The education of our young athletes goes beyond just sports technique. Having good values is equally as important, so we must teach respect, cooperation, self-discipline, and humility, among others. Teachers, coaches and, above all, parents have a great responsibility to provide this education in values.
Michelle Konkoly is all energy and determination. Last summer, the 24-year-old athlete saw her dreams fulfilled when she won 4 medals at the 2016 Paralympic Games in Rio and broke two Paralympic records in the S9 100m freestyle and the S9 50m freestyle.
Originally from Pennsylvania, at Georgetown Konkoly joined the university’s swimming team. Her life was changed dramatically, however, when in her freshman year she fell five stories out of her dorm window and was seriously injured. She fractured several ribs and a vertebra, damaged her spinal cord, and as a result, was left paralyzed from the waist down.
Many times we see tennis players motivating themselves on court, with phrases like “Come on!” or “Got it!”. Or we see how they give instructions to themselves, like “Fast!”, or “Position”. Is this useful for players? Do they do this in an instinctive way, or do they learn how to do it? Normally, these kinds of techniques are part of their training and the mental work they do, which every day becomes more and more important in the professional tennis world.
Sport is fair. Life should be fair as well. We may make mistakes, but if we persist, a new opportunity will come along. It will always end up appearing. But you should be prepared, working, looking forwards with confidence but not in a rush.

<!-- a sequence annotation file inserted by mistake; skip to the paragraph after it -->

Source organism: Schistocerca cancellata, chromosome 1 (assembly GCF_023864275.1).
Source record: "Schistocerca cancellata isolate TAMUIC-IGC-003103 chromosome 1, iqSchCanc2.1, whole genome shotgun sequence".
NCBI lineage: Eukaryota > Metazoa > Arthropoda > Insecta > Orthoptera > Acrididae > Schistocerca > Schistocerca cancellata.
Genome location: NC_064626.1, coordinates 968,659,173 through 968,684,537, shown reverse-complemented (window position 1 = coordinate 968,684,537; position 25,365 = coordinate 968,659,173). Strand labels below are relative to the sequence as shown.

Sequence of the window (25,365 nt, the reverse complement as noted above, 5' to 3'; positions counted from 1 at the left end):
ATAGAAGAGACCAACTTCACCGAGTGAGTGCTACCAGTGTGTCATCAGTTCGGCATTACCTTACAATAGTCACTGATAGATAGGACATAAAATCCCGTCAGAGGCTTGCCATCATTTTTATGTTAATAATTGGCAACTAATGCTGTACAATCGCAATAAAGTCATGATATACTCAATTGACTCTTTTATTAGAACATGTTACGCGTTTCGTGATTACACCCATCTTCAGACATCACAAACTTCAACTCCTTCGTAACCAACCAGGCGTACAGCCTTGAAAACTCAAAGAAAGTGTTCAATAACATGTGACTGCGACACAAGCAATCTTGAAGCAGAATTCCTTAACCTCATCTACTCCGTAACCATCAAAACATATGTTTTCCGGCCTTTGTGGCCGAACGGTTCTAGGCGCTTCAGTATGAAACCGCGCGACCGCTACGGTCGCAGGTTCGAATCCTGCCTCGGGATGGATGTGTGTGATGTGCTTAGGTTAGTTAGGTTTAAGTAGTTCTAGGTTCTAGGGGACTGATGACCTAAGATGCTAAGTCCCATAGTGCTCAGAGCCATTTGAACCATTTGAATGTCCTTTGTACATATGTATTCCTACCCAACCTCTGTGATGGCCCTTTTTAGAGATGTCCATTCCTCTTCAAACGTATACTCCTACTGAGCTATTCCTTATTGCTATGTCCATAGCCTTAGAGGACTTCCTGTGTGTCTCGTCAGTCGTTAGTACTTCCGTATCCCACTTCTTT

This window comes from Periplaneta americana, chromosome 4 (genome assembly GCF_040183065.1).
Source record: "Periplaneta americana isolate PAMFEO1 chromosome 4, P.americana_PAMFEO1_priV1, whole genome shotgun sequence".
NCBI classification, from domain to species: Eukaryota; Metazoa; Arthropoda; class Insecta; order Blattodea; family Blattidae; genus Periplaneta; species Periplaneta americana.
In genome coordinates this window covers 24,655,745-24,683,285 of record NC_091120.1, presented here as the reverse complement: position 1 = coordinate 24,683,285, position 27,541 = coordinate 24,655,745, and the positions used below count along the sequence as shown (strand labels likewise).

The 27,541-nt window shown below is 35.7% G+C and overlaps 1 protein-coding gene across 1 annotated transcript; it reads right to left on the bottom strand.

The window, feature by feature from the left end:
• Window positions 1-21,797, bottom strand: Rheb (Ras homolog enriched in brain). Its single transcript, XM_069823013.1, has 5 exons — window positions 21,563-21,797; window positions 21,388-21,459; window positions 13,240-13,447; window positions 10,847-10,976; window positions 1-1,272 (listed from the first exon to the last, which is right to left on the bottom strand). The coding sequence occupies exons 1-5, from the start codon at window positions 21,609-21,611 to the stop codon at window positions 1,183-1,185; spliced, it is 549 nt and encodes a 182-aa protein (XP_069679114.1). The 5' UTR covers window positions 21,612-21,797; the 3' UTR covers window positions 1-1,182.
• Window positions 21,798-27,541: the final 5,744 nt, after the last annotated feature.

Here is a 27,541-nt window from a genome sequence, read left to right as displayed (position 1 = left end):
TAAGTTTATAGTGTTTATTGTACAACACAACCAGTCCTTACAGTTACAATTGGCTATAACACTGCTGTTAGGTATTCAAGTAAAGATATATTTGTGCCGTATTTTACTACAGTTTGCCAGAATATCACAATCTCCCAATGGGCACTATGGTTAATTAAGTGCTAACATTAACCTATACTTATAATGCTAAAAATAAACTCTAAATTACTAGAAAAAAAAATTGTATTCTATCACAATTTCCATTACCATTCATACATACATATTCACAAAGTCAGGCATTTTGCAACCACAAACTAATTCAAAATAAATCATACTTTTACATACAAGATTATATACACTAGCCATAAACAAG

With 17 Grand Slams in his pocket, Roger Federer has lost multiple finals since 2008: to Nadal four times, once at the French Open, once at Wimbledon and once at the US Open; and to Djokovic, three times.
This amounts to more than ten Grand Slam finals lost – we can only imagine where he would be in the ATP ranking. However, today I’m not going to talk about the matches in particular, or about tactics, physical condition or mindset. Today I want to commend Roger Federer as a role model, as a player who respects his rivals when he is defeated.
Tennis is an individual sport. However all the preparation, the travel, etc. is normally done in a team, the team who stands by you in both the best and worst of times – or at least that’s how Emilio Sánchez Vicario has experienced it.
In the aftermath of the Summer Grand Slams and Olympic Games, today I would l like to offer an analysis of some after event facts. As usual, I will try to focus on the technical, tactical, physical and mental ‘pillars’ of tennis, with a special emphasis in the US Open and the Olympics.
Controlling timing and breathing are two powerful tools which help us to plan our next steps and overcome difficulties. If you are capable of perfecting these skills, your ability to overcome challenging situations increases. You just have to work at it.
Optimum control of attention is a powerful tool to improve our results in sports competitions. But what, exactly, is attention? Can we work on it? Monica Monserrat, psychologist, explains it to us.
When we speak of challenges and achievements in sports, we tend to speak about great deeds with clear goals. But it is not easy to set objectives: they must motivate us and push us to succeed. For this reason, we have to set goals that are achievable and realistic.